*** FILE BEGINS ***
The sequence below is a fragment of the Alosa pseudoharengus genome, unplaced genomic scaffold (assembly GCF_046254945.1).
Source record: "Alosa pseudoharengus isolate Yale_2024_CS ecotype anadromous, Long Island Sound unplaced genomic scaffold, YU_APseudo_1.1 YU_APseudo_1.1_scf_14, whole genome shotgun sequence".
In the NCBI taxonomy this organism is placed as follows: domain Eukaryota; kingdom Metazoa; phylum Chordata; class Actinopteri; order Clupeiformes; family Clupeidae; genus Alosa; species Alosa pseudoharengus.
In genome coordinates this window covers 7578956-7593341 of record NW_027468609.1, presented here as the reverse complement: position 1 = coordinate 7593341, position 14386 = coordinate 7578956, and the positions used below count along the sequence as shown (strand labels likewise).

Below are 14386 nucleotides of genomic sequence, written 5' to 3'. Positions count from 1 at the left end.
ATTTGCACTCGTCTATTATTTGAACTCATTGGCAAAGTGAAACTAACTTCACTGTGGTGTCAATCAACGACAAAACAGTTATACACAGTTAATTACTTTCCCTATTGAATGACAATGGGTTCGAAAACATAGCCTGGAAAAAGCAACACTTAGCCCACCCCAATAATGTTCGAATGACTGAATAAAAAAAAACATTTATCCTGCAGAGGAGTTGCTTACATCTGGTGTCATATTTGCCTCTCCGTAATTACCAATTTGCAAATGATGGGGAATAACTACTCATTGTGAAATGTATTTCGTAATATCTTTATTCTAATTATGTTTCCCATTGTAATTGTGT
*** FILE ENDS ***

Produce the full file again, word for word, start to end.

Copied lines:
The sequence below is a fragment of the Alosa pseudoharengus genome, unplaced genomic scaffold (assembly GCF_046254945.1).
Source record: "Alosa pseudoharengus isolate Yale_2024_CS ecotype anadromous, Long Island Sound unplaced genomic scaffold, YU_APseudo_1.1 YU_APseudo_1.1_scf_14, whole genome shotgun sequence".
In the NCBI taxonomy this organism is placed as follows: domain Eukaryota; kingdom Metazoa; phylum Chordata; class Actinopteri; order Clupeiformes; family Clupeidae; genus Alosa; species Alosa pseudoharengus.
In genome coordinates this window covers 7578956-7593341 of record NW_027468609.1, presented here as the reverse complement: position 1 = coordinate 7593341, position 14386 = coordinate 7578956, and the positions used below count along the sequence as shown (strand labels likewise).

Below are 14386 nucleotides of genomic sequence, written 5' to 3'. Positions count from 1 at the left end.
ATTTGCACTCGTCTATTATTTGAACTCATTGGCAAAGTGAAACTAACTTCACTGTGGTGTCAATCAACGACAAAACAGTTATACACAGTTAATTACTTTCCCTATTGAATGACAATGGGTTCGAAAACATAGCCTGGAAAAAGCAACACTTAGCCCACCCCAATAATGTTCGAATGACTGAATAAAAAAAAACATTTATCCTGCAGAGGAGTTGCTTACATCTGGTGTCATATTTGCCTCTCCGTAATTACCAATTTGCAAATGATGGGGAATAACTACTCATTGTGAAATGTATTTCGTAATATCTTTATTCTAATTATGTTTCCCATTGTAATTGTGT